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From Publishers Weekly
Minnesota's pugnaciously quotable governor stood in the national spotlight when he took office: his subsequent book, I Ain't Got Time to Bleed, told his life story. This follow-up offers a smorgasbord of quick stands on specific issues; longer critiques of the political process, the parties and the media; and feelings about his time in government. The governor is against "pork-barrel politics," "government bloat" and "public careerism," and he's upset about the structural advantage enjoyed by incumbents over challengers. He's quite angry at local and national press, especially when he believes they misquote him to create scandals. If some of his positions seem far-out, others can pack a commonsense wallop. He thinks "we're far too dependent on automobiles" and hopes for "more mass transit." He dislikes most gun-control laws, he hates the IRS and even hopes to replace income tax with a national sales tax. And, he's against the death penalty, three-strikes laws and the drug war: "Prison should be reserved for violent offenders." One chapter offers readers an amendment-by-amendment guide to the Bill of Rights, along with the governor's views on how to interpret them; a later chapter proffers generalized advice for resisting hype and spin; another gives programs for electoral and campaign finance reform (four-year synchronized terms for all officeholders, unicameral legislatures and restrictions on private donors). Ventura and coauthor Mooney, of the American Enterprise Institute, capture Jesse the Body's bare-knuckled attitude and his appeal. Though much of the book consists of soothing sound bites, the remainder is a real message from the most successful third-party politician in America: it turns out he's got some useful things to say.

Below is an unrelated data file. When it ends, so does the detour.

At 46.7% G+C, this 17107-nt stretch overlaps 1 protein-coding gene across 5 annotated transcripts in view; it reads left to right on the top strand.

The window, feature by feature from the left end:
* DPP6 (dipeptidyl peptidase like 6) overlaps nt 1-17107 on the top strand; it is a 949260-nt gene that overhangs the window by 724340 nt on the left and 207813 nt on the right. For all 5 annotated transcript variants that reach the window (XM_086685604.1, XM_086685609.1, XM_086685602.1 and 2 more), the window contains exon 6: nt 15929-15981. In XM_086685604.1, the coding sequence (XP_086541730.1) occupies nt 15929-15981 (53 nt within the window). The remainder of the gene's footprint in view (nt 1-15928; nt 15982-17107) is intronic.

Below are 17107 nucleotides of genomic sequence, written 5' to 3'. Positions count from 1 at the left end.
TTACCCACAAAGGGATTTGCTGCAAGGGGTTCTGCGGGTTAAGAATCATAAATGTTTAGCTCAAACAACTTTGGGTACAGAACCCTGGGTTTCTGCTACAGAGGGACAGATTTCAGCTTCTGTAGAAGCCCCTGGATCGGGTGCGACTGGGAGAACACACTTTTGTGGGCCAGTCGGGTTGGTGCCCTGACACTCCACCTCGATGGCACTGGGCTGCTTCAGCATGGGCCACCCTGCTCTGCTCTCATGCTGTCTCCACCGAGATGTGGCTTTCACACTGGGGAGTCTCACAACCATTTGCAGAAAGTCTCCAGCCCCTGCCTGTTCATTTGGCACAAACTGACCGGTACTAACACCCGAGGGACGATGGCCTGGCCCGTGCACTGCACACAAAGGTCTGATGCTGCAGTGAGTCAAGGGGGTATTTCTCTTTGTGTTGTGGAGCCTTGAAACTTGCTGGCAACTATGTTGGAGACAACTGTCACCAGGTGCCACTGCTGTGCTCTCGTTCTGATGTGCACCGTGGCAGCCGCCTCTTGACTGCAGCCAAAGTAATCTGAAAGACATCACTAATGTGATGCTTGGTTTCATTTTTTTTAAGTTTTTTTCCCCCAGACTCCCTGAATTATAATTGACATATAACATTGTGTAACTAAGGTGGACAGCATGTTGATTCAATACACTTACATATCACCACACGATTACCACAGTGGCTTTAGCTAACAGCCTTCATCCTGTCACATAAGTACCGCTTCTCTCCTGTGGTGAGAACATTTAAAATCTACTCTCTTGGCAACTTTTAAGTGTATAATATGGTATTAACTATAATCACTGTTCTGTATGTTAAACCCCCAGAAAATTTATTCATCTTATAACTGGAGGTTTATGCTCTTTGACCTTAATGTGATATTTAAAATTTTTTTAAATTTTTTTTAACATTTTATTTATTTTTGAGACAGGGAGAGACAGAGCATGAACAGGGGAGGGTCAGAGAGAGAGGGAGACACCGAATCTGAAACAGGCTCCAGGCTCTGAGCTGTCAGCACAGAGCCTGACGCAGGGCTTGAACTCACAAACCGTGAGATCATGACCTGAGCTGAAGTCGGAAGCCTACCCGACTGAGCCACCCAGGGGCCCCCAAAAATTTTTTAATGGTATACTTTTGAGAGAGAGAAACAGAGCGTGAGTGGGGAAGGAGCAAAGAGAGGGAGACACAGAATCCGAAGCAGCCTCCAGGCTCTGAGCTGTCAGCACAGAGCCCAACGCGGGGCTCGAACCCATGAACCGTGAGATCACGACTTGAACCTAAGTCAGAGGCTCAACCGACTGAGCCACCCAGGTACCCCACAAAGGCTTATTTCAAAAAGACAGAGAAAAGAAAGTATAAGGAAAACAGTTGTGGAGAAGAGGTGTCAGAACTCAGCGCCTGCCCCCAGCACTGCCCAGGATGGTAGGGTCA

Copyright 2000 Reed Business Information, Inc. --This text refers to an out of print or unavailable edition of this title.
About the Author
Jesse Ventura was born George Janos in Minneapolis. After a six-year stint as a member of the U.S. Navy's elite SEAL teams, he became one of the world's top professional wrestlers, starred in several major Hollywood films, and was later a popular talk radio host. Elected governor of Minnesota in 1998 as the only Reform Party candidate ever to win statewide office, he currently enjoys one of the highest popularity ratings of any national political figure. He lives in St. Paul with Terry, his wife of twenty-four years, and their two children.
Top customer reviews
I believe that he was 100% accurate in his 2000 assessment of George W. Bush as well as his statement that elected officials all too often serve the party instead of the people.
The advantage for incumbents and the never ending campaign cycle for reelection are also valid observations.
Jesse Ventura did provide some interesting ideas-unicameral state legislature,national sales tax(looks a lot like the Fair Tax of this current Presidential election season), 4 year term for Senators and Congressmen, tort reform, trade with Cuba, repealing the 16th Amendment.
I don't agree with all of Ventura's positions, but he has a thoughtful, no-nonsense attitude about tackling the political problems that have only gotten worse since the printing of this book! A lot of his ideas are bold and worth a long look.